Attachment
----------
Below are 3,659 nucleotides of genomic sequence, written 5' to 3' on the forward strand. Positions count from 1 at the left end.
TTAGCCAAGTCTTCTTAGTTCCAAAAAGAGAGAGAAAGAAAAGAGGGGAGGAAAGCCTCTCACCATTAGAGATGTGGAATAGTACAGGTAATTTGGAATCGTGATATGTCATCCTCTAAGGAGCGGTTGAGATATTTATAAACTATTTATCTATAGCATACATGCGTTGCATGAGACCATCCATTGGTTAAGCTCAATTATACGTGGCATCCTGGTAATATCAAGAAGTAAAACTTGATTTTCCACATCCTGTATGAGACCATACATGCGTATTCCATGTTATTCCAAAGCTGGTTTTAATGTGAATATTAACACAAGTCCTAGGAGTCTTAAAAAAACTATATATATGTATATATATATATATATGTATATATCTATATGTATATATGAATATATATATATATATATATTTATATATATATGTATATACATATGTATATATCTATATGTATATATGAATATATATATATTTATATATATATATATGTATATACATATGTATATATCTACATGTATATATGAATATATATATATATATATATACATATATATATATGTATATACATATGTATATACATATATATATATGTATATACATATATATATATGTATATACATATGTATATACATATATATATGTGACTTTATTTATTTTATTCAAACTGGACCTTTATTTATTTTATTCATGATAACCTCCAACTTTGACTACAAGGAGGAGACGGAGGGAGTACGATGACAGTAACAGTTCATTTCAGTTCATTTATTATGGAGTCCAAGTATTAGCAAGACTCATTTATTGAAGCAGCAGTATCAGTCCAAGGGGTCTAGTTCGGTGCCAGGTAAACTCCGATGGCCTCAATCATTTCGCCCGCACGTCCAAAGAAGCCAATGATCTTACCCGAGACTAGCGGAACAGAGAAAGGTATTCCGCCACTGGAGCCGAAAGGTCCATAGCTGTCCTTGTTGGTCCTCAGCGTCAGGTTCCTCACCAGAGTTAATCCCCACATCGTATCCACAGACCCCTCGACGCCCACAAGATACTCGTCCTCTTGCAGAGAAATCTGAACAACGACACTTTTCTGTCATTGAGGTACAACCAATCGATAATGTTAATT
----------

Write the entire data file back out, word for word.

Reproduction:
Below are 3,659 nucleotides of genomic sequence, written 5' to 3' on the forward strand. Positions count from 1 at the left end.
TTAGCCAAGTCTTCTTAGTTCCAAAAAGAGAGAGAAAGAAAAGAGGGGAGGAAAGCCTCTCACCATTAGAGATGTGGAATAGTACAGGTAATTTGGAATCGTGATATGTCATCCTCTAAGGAGCGGTTGAGATATTTATAAACTATTTATCTATAGCATACATGCGTTGCATGAGACCATCCATTGGTTAAGCTCAATTATACGTGGCATCCTGGTAATATCAAGAAGTAAAACTTGATTTTCCACATCCTGTATGAGACCATACATGCGTATTCCATGTTATTCCAAAGCTGGTTTTAATGTGAATATTAACACAAGTCCTAGGAGTCTTAAAAAAACTATATATATGTATATATATATATATATGTATATATCTATATGTATATATGAATATATATATATATATATATTTATATATATATGTATATACATATGTATATATCTATATGTATATATGAATATATATATATTTATATATATATATATGTATATACATATGTATATATCTACATGTATATATGAATATATATATATATATATATACATATATATATATGTATATACATATGTATATACATATATATATATGTATATACATATATATATATGTATATACATATGTATATACATATATATATGTGACTTTATTTATTTTATTCAAACTGGACCTTTATTTATTTTATTCATGATAACCTCCAACTTTGACTACAAGGAGGAGACGGAGGGAGTACGATGACAGTAACAGTTCATTTCAGTTCATTTATTATGGAGTCCAAGTATTAGCAAGACTCATTTATTGAAGCAGCAGTATCAGTCCAAGGGGTCTAGTTCGGTGCCAGGTAAACTCCGATGGCCTCAATCATTTCGCCCGCACGTCCAAAGAAGCCAATGATCTTACCCGAGACTAGCGGAACAGAGAAAGGTATTCCGCCACTGGAGCCGAAAGGTCCATAGCTGTCCTTGTTGGTCCTCAGCGTCAGGTTCCTCACCAGAGTTAATCCCCACATCGTATCCACAGACCCCTCGACGCCCACAAGATACTCGTCCTCTTGCAGAGAAATCTGAACAACGACACTTTTCTGTCATTGAGGTACAACCAATCGATAATGTTAATT